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Kingston’s Food Truck Fest offers a taste of the new development in Midtown this Friday

The street party organized by the Kingston House of Culture for Cinco de Mayo last month – Photo: Revolución Radio

David Sosa is excited. Mayor Steve Noble had contacted Kingston House of Culture, his four-month-old organization that promotes and hosts large events, about hosting an event to inform the public about the upcoming development of a 70-unit mixed-use building at 615 Broadway.

The coveted piece of asphalt, which Noble described in a press release as unused property, is the site of a formerly demolished Kings Inn next to the Ulster Performing Arts Center. Noble and Housing Initiatives Director Bartek Starodaj were seeking coveted party-maker David Sosa.

“The site of a former, demolished motel is set to be transformed into a community asset,” says a city press release, “and we want people from the neighborhood to come by and learn more about it.”

“They want to sponsor the construction of a building there,” says Sosa. “So they asked us to come up with an idea, and I told my team that we’ve never had a food truck festival here in Kingston. So let’s give it a try. Let’s see how it goes. Who doesn’t like food trucks? Everyone likes food trucks.”

Nine food trucks have registered so far. He goes through the list.

“We have two from Bloomington, some come from New Jersey. All of the Broadway ones come. Super Taco. Quetzal. Taqueria Chopina. And the guy across the street – you know where the car is, I’ve never eaten there. I heard his baleadas are good.”

A Honduran dish, it’s like a tortilla with beans and eggs. “It’s like a breakfast dish.”

The plan is to draw the public outside on a Friday afternoon to be entertained and hopefully intrigued by the story of how the city selected Poughkeepsie-based Baxter Building Corporation to incorporate its design for 70 residential units, ground-floor commercial space for arts-focused businesses and a dedicated public open space, blending with the architecture of the surrounding community while taking advantage of the city’s new form-based code.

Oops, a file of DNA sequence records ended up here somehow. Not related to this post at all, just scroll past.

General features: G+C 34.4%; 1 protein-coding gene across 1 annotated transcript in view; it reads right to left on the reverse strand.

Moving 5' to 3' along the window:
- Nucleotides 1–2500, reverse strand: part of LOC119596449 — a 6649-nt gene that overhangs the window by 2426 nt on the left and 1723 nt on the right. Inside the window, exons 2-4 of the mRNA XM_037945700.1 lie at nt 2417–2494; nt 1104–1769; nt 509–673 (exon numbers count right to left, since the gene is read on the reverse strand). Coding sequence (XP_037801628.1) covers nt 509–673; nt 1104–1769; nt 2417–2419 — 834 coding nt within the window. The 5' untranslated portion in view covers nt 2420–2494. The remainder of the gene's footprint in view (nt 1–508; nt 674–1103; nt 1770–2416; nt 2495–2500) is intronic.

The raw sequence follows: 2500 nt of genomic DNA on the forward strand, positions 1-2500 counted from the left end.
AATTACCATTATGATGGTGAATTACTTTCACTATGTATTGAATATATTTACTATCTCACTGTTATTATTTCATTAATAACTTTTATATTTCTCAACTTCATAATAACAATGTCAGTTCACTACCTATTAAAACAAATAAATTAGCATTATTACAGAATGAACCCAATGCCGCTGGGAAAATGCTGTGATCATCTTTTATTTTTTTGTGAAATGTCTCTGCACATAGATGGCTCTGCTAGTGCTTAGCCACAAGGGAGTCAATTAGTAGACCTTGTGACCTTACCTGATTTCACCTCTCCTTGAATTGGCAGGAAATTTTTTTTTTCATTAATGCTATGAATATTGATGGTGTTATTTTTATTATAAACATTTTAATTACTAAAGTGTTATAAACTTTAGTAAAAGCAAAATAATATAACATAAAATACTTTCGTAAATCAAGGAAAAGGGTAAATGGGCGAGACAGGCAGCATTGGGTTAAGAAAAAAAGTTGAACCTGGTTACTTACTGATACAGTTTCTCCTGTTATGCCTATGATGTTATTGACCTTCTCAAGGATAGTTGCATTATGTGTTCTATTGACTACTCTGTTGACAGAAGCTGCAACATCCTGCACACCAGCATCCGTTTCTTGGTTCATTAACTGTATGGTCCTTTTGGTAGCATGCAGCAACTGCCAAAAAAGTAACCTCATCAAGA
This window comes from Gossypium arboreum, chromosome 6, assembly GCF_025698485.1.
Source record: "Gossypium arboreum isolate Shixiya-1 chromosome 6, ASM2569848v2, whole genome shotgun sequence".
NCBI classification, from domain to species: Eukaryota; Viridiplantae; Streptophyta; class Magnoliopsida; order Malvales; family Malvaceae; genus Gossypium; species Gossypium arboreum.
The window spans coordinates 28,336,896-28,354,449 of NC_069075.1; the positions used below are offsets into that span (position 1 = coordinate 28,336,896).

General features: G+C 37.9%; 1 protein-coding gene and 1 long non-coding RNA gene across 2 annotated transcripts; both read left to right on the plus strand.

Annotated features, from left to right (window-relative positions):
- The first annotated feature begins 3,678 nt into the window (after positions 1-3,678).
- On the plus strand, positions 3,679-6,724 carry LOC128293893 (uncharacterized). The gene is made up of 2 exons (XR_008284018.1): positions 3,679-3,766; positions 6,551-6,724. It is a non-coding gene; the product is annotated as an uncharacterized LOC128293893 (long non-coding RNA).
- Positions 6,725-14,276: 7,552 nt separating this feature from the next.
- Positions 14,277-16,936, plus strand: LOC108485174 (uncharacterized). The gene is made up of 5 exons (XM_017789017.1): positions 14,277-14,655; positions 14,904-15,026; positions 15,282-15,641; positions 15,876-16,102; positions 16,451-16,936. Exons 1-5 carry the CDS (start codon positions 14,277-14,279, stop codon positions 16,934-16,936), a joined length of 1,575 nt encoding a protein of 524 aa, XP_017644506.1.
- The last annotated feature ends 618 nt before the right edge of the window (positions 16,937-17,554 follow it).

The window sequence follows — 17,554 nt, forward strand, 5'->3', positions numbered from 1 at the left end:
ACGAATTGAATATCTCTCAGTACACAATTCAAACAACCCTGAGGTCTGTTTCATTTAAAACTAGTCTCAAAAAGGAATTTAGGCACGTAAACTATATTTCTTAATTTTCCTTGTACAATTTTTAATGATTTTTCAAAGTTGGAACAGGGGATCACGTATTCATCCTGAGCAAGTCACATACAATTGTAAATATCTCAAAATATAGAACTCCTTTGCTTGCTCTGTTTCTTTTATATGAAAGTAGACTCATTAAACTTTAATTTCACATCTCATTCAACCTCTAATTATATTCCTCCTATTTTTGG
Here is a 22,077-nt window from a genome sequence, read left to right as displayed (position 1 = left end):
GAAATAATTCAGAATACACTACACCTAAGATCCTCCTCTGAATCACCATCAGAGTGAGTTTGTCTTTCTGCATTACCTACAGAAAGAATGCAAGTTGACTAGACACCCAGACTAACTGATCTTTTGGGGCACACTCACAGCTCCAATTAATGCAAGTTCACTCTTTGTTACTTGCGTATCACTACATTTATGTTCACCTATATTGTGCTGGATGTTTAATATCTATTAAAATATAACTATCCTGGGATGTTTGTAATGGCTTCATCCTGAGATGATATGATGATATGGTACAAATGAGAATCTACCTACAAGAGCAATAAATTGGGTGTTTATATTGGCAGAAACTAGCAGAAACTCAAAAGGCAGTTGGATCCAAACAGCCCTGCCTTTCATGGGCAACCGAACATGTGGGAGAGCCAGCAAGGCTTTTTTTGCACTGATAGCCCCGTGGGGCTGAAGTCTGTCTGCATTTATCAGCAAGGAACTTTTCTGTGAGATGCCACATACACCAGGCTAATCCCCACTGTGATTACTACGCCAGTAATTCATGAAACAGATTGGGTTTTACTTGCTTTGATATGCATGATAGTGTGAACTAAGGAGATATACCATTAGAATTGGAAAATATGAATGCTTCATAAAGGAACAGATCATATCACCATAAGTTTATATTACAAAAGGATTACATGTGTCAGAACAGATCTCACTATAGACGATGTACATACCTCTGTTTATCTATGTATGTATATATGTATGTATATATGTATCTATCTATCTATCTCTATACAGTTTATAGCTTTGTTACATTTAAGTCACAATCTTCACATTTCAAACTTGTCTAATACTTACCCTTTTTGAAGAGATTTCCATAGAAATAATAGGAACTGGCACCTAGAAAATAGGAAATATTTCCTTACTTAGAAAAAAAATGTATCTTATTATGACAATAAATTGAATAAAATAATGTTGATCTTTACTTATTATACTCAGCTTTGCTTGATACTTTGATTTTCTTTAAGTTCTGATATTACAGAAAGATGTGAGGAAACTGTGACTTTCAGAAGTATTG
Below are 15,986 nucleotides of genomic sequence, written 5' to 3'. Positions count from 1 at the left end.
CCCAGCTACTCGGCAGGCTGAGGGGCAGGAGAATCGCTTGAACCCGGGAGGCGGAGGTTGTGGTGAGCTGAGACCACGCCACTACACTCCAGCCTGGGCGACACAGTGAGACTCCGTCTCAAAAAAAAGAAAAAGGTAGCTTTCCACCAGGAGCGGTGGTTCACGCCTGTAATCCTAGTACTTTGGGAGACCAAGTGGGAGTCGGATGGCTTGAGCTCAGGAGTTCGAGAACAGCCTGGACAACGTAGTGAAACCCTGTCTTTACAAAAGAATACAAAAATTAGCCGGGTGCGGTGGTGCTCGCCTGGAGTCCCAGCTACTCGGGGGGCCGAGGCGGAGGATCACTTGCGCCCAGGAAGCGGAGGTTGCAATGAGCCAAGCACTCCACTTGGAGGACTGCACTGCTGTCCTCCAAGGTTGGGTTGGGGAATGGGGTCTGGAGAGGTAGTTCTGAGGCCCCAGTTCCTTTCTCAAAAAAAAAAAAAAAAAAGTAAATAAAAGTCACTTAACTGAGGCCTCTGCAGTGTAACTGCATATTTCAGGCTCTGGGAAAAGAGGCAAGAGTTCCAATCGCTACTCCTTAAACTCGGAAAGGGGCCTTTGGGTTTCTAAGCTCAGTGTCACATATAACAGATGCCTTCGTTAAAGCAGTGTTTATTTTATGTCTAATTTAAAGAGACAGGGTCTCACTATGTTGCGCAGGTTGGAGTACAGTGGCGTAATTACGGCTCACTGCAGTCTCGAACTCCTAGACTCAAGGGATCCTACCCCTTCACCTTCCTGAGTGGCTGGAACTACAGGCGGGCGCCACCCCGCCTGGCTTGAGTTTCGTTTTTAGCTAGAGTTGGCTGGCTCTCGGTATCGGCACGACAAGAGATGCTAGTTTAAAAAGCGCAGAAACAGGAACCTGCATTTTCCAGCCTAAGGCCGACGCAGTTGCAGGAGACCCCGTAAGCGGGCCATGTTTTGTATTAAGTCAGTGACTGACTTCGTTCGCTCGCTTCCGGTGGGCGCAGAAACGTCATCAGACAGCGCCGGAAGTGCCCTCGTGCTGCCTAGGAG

Sosa also promises a DJ.

“Ray Mysterio. He’s Mexican, but he can play whatever he wants. We also have a singer from Peru, Alexa Benzaquen, and dancers from the Center for Creative Education.”

“Drew” Andrews, city councilor for District 7 and executive director of the Center for Creative Education, says 18 artists between the ages of six and 16 will “engage and unite the community with their award-winning performances,” dancing to hip-hop, African music and salsa, accompanied by African drums.

“And we also have craft vendors – people who sell hats, clothing, Mexican clothing and toys. The Bruderhof provides us with face painting and crafts.”

Originally from Mexico City, the UCAT bus driver and his wife also run the flower shop Roca Floral. Sosa has been throwing parties since he arrived in the city 13 years ago, and the size and ambition of his parties have steadily grown.

At the recent Cinco de Mayo celebration, the Cultural Center filled several blocks of Henry Street. The crowds packed the streets, dancing, mingling, eating, shopping and celebrating. Mayor Noble even wore a T-shirt at the party.

Joining forces

The next big event Sosa is planning is Mexican Independence Day, the weekend before September 16. The epicenter of this street celebration – which will be welcomed with joy by the city of Kingston – will be at the intersection of Liberty and Clinton. The occasion will be significant as it will allow for the union of two Hispanic cultures, which together make up the majority of the city’s second largest ethnic group.

“I’m very excited to be working with the Guatemalans,” says Sosa. “This is the first time the Guatemalan community has participated, so it’s going to be big. Saturday is Mexican Independence Day. And Sunday is Guatemalan Independence Day.”

Last year, Sosa says, there was a misunderstanding. Both communities held separate events on the same day.

“That divided people,” says Sosa. “This year we talked about it. And we came to an agreement that Saturday is for us. And Sunday is for them. And they come to support us, and we will come back and support them with full force on Sunday. Mexico and Central America.”

But before Sosa can unite Kingston’s Mexicans and Guatemalans in September, the city’s first food truck festival will take place this Friday, June 28. Anyone who owns a food truck and wants to be a part of its creation – the culinary tradition of serving food on the side of the road – should contact Bartek Starodaj at 845-334-3928.

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